I just finished up my rather experimental introductory category theory class. I’m sure it’s probably a bad idea to teach basic category theory to 16-year olds, but it actually went pretty well. My goal was to get the students to understand the idea of a universal construction by discussing products, coproducts, initial, and final objects in some very simple examples. And I think most people in the class understood what was going on.

Yesterday I was talking about products in categories coming from posets. That is, the objects are elements of your poset, and there exists exactly one morphism when . The first example I did was the positive integers under divides. So I took two objects, 7 and 5, and asked what their product was. Eventually they get the right answer, so I write the answer on the board. Suddenly their are flashes going off around me from the students digital cameras. At this point I realize I’ve just written:

and .

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Great! Why shouldn’t 16 year olds learn category theory? I think it should be introduced in elementary school – along with kindergarten QM!

For a while the US tried to teach children set theory. The result was about a 10-year cohort that is probably still unable to add.

I’m not saying that category theory shouldn’t be taught to adults. Just that this sort of thing should wait for graduate school. Sort of like a drinking age for abstract nonsense. Along the same line my undergraduate class in QM taught me almost nothing about the subject; it was just an exercise in mathematics. The graduate classes were easier, from a conceptual point of view.

A good balance would be to study the usual elements of undergraduate mathematics, but to have Kea occasionally give a glimpse of the generalizations. Same with QM.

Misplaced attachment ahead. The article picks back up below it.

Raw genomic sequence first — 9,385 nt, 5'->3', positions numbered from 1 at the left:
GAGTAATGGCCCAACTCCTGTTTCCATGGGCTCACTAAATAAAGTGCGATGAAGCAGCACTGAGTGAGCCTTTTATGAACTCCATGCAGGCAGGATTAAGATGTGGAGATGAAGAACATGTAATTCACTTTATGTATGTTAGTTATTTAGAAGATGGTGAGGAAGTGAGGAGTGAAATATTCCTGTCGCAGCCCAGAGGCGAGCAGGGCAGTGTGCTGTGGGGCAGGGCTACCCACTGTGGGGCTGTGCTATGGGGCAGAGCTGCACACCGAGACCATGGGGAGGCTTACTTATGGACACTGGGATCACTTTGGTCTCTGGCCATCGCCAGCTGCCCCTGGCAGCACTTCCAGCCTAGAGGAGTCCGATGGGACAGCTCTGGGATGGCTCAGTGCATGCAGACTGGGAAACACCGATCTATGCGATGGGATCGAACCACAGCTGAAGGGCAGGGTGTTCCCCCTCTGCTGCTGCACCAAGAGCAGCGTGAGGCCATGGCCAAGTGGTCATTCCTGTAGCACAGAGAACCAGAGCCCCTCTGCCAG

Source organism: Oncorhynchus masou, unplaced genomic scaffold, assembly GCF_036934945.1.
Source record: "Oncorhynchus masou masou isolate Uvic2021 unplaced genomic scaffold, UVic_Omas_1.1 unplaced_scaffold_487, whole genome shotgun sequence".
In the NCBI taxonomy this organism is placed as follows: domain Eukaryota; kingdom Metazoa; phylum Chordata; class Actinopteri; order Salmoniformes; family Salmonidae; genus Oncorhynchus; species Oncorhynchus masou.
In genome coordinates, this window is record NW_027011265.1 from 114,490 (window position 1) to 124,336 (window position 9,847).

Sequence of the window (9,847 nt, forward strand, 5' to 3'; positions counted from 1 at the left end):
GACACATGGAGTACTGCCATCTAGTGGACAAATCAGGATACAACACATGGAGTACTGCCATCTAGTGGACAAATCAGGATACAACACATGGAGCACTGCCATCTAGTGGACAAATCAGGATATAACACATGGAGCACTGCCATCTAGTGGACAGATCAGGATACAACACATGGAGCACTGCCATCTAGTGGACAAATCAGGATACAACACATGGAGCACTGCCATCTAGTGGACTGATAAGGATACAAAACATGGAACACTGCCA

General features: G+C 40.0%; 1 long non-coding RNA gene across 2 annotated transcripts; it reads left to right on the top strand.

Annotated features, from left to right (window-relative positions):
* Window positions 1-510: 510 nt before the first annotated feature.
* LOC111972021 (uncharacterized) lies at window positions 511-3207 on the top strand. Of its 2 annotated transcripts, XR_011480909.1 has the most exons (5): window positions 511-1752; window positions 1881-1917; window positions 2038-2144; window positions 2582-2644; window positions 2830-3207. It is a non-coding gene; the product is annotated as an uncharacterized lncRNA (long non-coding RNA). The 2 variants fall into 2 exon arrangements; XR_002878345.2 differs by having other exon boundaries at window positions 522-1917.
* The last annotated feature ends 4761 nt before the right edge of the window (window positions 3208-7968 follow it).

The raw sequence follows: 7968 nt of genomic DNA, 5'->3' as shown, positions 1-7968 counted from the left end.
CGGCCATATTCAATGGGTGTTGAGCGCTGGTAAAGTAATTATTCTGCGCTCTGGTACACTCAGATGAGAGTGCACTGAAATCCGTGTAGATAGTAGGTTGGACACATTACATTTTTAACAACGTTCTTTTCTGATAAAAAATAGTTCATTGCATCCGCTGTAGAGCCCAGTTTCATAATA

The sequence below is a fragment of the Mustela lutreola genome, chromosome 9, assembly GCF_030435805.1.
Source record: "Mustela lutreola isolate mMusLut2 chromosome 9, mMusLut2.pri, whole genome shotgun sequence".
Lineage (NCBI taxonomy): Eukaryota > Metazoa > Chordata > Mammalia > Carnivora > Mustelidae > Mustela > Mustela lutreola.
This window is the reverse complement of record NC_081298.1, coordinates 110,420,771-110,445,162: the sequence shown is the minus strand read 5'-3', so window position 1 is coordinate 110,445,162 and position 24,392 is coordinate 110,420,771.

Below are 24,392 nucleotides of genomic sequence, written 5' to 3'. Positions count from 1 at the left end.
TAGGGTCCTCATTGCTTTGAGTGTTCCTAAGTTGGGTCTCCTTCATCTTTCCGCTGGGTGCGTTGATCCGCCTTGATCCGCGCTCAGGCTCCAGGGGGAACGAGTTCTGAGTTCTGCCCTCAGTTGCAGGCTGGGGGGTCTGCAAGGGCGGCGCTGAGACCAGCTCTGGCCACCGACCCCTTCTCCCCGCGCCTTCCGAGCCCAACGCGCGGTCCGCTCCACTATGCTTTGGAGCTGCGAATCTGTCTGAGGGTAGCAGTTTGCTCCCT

I’m afraid I do not have any primary sources to back me up here, but I have heard from several education specialists that the new math curriculum of the Sputnik era was rather successful in its initial trials, when it was taught by expert teachers who knew the material well. Apparently, the planners did not consider how badly this could fail when the curriculum was pushed out to schools where the teachers could not be trained as rigorously. It is tempting to interpret this failure as proof that children cannot handle abstraction, but instead, I think it is evidence that teacher training is essential, and that curriculum designers should carefully consider the costs of retraining when suggesting radical changes.

At any rate, it is not clear to me how the problems with teaching set theory to primary school children at large are relevant to the question at hand, which is whether it is suitable to teach category theory to a self-selected group of talented and motivated high school students that have a strong background in mathematics. Noah is close to an ideal instructor here – he’s no slouch at category theory, and he has several years of experience teaching math at summer programs for high school students. Also, I have some empirical data, since I am visiting Mathcamp this week, and I can say with some confidence that the students loved it.

Teaching first graders set theory….if done correctly, should not interfere with their ability to do basic arithmetic.

As I write this, I’m teaching my first grader set theory…well, at least it’s simplest concepts.

The key phrase there is “done correctly.” If they were taught things like how to add with the usual amount of class time, and then extra class time were added so they could learn some set theory, that would be harmless (though as Scott mentioned, given the number of 1st grade teachers who understand set theory, perhaps not very useful). But my understanding of the new math is that this is not what happened at all….

I have a son in 3rd grade and a daughter in kindergarten and I would like to teach them set theory. Kanishka, do you have any suggestions for learning material?

I am a member of the cohort that was taught set theory instead of memorizing addition, subtraction and multiplication tables. I usually end up typing 1 digit by 2 digit multiplications into a computer, rather than trying to do them in my head or on paper. This is pretty much the extent of the negative consequences. On the other hand, I have seen mistakes made by engineers and PhD physicists (that were not taught set theory at an early age) that could have cost millions of $. These mistakes usually boiled down to a fundamental lack of understanding of very basic mathematical concepts, which you learn in set theory.